Linewidths in data space?

I have a collection of Patches and Lines that have their coordinates in
data space, i.e. like in the following example:

import matplotlib.pyplot as plt
import matplotlib.patches as mpatches
import matplotlib.collections as mcollections
import matplotlib.lines as mlines

fig = plt.figure()
ax = fig.add_subplot(111)

patches = []
patches.append(mlines.Line2D((0,1),(0,1), linewidth=1))
patches.append(mpatches.Circle((0,0), 0.25, linewidth=1))
patches.append(mpatches.Circle((1,1), 0.25, linewidth=1))

coll = mcollections.PatchCollection(patches)
ax.add_collection(coll)
ax.autoscale_view()

plt.show()

Now, in this example the line width is always given with respect to the
screen space, i.e. does not change when I zoom into the plot. Is it
possible to specify a linewidth with respect to data space? I.e. to say
that a line (in both the Line2D and the Circle) should be let's say 0.1
in data space, and thus scale accordingly if I zoom in?

-Michael

Unfortunately, I don't think there is a way to do this at present. Out of curiosity, what is the use case?

I wonder if the best way to do this would be to expose the stroking to the Python level, so given a line one could get a filled path that is the stroked line. I'm not sure how else this could work, since the zooming could be different in each direction, etc., or could even by log-scaled etc.

Would you mind creating an issue ticket for this? (Patches welcome, too, of course, and I can provide pointers if you want to take this on yourself...)

Mike

···

On 04/12/2013 05:34 AM, Michael Wimmer wrote:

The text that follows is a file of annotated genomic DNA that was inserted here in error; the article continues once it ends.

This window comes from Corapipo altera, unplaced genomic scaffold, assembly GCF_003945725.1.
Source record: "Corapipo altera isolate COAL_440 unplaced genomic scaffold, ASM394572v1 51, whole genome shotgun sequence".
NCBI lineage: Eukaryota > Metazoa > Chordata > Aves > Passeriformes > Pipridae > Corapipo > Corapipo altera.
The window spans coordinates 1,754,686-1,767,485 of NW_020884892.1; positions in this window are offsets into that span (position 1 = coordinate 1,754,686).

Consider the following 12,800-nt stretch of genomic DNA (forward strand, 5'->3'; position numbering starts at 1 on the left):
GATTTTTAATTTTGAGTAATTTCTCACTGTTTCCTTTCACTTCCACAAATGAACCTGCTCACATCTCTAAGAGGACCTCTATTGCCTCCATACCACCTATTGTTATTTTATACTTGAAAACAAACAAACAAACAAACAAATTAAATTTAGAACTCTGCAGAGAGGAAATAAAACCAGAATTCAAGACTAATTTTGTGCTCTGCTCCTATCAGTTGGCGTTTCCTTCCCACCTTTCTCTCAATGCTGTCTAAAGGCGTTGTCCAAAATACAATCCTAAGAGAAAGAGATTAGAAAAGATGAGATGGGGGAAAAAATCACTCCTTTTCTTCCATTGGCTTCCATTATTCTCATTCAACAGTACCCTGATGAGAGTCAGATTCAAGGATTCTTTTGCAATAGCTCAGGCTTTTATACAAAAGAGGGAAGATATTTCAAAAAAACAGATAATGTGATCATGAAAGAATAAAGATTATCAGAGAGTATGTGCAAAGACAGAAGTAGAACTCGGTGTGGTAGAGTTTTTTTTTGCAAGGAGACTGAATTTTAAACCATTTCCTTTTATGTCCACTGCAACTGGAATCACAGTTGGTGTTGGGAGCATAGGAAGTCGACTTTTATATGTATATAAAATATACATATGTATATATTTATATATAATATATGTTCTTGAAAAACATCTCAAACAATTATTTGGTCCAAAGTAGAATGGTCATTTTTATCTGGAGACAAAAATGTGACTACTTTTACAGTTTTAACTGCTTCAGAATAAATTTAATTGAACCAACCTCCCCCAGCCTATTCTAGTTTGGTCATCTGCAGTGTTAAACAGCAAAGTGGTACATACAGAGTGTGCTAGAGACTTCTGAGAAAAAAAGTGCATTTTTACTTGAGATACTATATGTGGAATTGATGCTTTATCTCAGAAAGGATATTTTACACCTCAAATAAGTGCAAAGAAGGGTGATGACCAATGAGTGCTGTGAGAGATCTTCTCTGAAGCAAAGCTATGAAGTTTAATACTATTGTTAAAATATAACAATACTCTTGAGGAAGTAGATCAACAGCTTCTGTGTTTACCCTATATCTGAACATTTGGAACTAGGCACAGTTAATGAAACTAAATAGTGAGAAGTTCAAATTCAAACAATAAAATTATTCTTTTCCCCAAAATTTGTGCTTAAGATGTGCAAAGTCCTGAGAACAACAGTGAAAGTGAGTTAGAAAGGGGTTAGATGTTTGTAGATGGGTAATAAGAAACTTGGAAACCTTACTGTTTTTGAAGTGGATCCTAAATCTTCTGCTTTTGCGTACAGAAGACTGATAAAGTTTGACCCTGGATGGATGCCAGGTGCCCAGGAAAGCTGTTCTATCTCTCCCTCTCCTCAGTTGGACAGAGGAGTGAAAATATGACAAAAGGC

I have a collection of Patches and Lines that have their coordinates in
data space, i.e. like in the following example:

import matplotlib.pyplot as plt
import matplotlib.patches as mpatches
import matplotlib.collections as mcollections
import matplotlib.lines as mlines

fig = plt.figure()
ax = fig.add_subplot(111)

patches = []
patches.append(mlines.Line2D((0,1),(0,1), linewidth=1))
patches.append(mpatches.Circle((0,0), 0.25, linewidth=1))
patches.append(mpatches.Circle((1,1), 0.25, linewidth=1))

coll = mcollections.PatchCollection(patches)
ax.add_collection(coll)
ax.autoscale_view()

plt.show()

Now, in this example the line width is always given with respect to the
screen space, i.e. does not change when I zoom into the plot. Is it
possible to specify a linewidth with respect to data space? I.e. to say
that a line (in both the Line2D and the Circle) should be let's say 0.1
in data space, and thus scale accordingly if I zoom in?

-Michael

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Dear Mike,

thanks for your quick answer! Sorry for the late reply, I was away over the
weekend.

We are using matplotlib to plot two-dimensional and three-dimensional
(mostly regular) lattices (it's a physics application), with grid sites being
represented by a symbol and links representes by lines. The size of these
grids varies strongly (i.e. how many symbols and lines are plotted), and it
would be easiest if I could specify linewidths relative to some data coordinate
system (e.g. the line width being 5% of the grid spacing).

Arguably, this is not what matplotlib is intended for, but sometimes we also
want to plot data information on top of that lattice, and then the
tools of matplotlib are extremely handy.

Also, what I have in mind will always be for a linear-scale, unit
aspect-ratio plot, so that the problems you mentioned (log-scale,
different scaling in different directions) would not be applicable.
In the general case I agree one would need to make the lines
actually a filled stroke.

I'll nevertheless file a ticket. On github?

Apart from implementing this natively in matplotlib, I was thinking if
I could work around this limitation for our purposes in the following
way: My objects to draw will always sit in a Collection. I could derive
my own Collection class with a draw() method that changes the